This is one of those of those stories that I come back to as the mood takes me, so my progress is infrequent and irregular. The rest of it can be read here, if you want to start at the beginning or just refresh your memory.
The edge of the river was a dangerous place to be. Tammon stayed a few feet back, watching for sudden breaks in the irregular edge that dropped away into the water. He ran half-crouched, trying to keep his profile low. It was probably a wasted effort: movement would make him far more obvious than his height ever would. River to the left, Forsters to the right. I should have stayed in the trees.
He couldn't do that, of course. Not with the village itself in danger. His presence might call attention to the evacuation, but it might also provide the evacuees with a hunter to support them. So he ran, following the edge of the river until he neared the boathouse and the skeletal remains of the docks. He glanced back up at the village, in time to see one of the Forsters lift Old Man Gaston and bring him down across its knee. A flick of his eyes caught another Forster falling from the warning tower. That one smashed into the sandy soil of the flood plain and did not move again.
Nobody seemed to be watching the river; nobody seemed to be looking at him. He paused to catch his breath. Then he sprinted for the boat house. When he reached the corner of the building, he paused; but nobody seemed to have seen him. He gave the battle a fierce grin, called out softly, and ducked inside.
The boats were relics from the old day, preserved by regular care and shelter from the elements. They were made from that rarest of materials: true metal. The boathouses were wooden reliquaries, sealed with whatever seemed to work. Since things began to change, the sealants and roofing materials had become unreliable. Nobody knew what would work, or how long it would last. That was just the nature of things in this changed and changing world.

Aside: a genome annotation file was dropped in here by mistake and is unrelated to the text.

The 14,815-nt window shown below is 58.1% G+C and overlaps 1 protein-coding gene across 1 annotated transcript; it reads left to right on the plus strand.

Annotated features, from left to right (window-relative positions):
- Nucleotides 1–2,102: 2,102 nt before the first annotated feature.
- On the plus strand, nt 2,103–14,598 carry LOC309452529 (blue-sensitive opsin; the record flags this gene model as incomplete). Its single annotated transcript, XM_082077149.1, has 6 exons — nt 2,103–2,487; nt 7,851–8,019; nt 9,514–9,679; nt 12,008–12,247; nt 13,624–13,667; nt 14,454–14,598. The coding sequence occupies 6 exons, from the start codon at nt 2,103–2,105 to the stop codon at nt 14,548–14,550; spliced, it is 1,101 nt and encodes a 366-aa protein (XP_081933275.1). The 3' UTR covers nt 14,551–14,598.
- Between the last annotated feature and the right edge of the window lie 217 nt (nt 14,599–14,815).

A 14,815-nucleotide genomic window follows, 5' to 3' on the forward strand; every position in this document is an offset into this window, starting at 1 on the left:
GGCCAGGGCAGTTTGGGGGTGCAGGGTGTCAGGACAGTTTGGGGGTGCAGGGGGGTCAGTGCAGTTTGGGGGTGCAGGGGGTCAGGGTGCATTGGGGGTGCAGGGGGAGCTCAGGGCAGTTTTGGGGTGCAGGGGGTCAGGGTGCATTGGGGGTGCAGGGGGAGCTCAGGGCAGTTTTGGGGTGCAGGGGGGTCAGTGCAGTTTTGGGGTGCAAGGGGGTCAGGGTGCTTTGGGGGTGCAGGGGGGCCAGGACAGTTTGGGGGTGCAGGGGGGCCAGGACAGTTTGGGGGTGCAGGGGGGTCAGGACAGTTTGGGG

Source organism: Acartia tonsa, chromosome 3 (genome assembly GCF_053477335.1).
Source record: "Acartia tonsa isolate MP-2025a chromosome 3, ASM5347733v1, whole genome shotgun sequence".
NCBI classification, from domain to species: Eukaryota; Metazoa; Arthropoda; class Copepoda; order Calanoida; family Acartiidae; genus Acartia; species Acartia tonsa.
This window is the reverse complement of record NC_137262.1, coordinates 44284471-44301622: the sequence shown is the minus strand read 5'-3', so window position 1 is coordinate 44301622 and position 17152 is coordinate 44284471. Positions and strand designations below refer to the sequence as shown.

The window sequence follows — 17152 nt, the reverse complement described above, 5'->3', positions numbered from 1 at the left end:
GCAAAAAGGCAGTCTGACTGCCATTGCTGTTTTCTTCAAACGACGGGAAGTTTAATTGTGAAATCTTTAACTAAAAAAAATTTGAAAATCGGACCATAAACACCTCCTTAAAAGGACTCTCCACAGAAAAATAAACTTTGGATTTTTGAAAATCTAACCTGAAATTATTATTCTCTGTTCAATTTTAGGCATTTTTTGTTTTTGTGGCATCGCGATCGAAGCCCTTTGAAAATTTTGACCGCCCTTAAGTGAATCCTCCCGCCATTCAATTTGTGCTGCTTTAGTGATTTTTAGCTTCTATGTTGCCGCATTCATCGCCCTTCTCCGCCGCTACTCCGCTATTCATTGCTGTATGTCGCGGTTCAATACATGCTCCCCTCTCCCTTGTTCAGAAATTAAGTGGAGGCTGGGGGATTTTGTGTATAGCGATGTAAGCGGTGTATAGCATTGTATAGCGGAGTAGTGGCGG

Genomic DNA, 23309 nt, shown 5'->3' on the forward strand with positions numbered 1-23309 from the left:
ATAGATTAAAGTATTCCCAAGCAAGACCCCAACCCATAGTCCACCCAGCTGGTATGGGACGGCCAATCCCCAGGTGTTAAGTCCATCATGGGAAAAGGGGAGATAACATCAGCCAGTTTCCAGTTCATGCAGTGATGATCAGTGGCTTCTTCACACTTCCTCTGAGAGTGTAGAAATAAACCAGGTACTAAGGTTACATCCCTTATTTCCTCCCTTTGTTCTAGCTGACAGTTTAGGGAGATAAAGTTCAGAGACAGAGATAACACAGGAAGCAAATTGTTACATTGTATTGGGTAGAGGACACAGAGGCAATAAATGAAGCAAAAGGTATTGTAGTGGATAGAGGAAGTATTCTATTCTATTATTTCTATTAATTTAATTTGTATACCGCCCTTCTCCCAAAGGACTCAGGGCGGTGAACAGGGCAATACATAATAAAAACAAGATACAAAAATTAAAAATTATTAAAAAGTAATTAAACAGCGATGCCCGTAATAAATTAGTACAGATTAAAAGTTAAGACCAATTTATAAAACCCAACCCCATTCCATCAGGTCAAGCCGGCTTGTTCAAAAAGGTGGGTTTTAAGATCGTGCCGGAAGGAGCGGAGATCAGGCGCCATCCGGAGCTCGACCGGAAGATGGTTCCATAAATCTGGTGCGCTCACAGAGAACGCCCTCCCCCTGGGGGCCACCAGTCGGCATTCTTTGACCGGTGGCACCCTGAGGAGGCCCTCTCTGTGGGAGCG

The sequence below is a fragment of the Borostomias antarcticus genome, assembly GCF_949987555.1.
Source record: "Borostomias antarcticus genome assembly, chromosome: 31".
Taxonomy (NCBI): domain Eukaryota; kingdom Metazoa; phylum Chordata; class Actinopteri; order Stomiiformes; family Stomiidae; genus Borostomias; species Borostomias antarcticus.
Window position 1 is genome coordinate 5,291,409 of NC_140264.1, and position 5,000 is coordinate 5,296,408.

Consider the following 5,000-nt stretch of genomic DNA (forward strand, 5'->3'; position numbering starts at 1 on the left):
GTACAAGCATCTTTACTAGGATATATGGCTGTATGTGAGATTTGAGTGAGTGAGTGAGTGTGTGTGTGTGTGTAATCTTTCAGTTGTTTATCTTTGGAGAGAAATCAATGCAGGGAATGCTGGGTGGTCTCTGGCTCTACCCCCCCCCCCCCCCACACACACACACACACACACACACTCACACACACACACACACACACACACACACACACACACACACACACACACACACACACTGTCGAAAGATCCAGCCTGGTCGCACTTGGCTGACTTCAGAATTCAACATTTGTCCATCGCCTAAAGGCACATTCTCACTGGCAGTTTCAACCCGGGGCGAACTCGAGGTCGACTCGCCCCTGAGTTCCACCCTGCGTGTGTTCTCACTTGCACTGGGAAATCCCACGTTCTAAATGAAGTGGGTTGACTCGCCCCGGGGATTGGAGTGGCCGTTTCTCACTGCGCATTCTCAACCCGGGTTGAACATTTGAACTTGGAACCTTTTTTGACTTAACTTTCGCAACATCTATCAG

Shannan was standing just inside the door, with a dagger raised in a fighting position. She would have killed him if he hadn't announced himself. The children were huddled behind one of the boats, which had been taken down and leaned against the wall. It was shelter of a sort, but not enough to keep them truly hidden.
We have to hurry. Tammon slid past Shannan and over to the boat. Belinda, who was Old Man Gaston's daughter and very nearly old enough to remember the world as it had once been, was standing beside it. She studied him warily.
Tammon gripped the edge of the boat and pulled it over until it was right side up. Shannan watched aghast as he edged it carefully into the water, but Belinda was grinning and nodding at him. The coarse hairs on her cheeks flexed with the movement of her head. They watched for a moment, but nothing stirred; nothing reached up to take the boat.
"In," said Tammon softly, gesturing to Shannan.
She shook her head, looking at the water. He looked at the water, saw nothing, and climbed in himself. He had to shift his grip carefully to keep the boat from drifting away, but he managed it.
Belinda was already whispering to the children. One by one, they climbed into the boat. It rocked unsteadily, but it held them and Tammon could see no sign of leakage.
When the last of the children was inside, old Belinda climbed in behind them. It was crowded, now, and the boat was lower in the water than Tammon would have liked, but he gestured for Shannan to join them. She shook her head, still afraid of the river. And rightly so, he thought, but we have no time for that.
A low grumble reached his ears. There were voices outside the boathouse, deep rumbling voices backed by Forster lungs. Shannan raised her head, looking panicked. Then she closed her eyes, and held out a hand.
Tammon pulled her onto the boat.
Her arrival was enough to set them drifting towards the open river. Tammon looked for a way to speed their escape, and saw the old wooden sticks hanging on the walls - oars, he thought they were called - but they were too far to reach and it was too late to go back for them.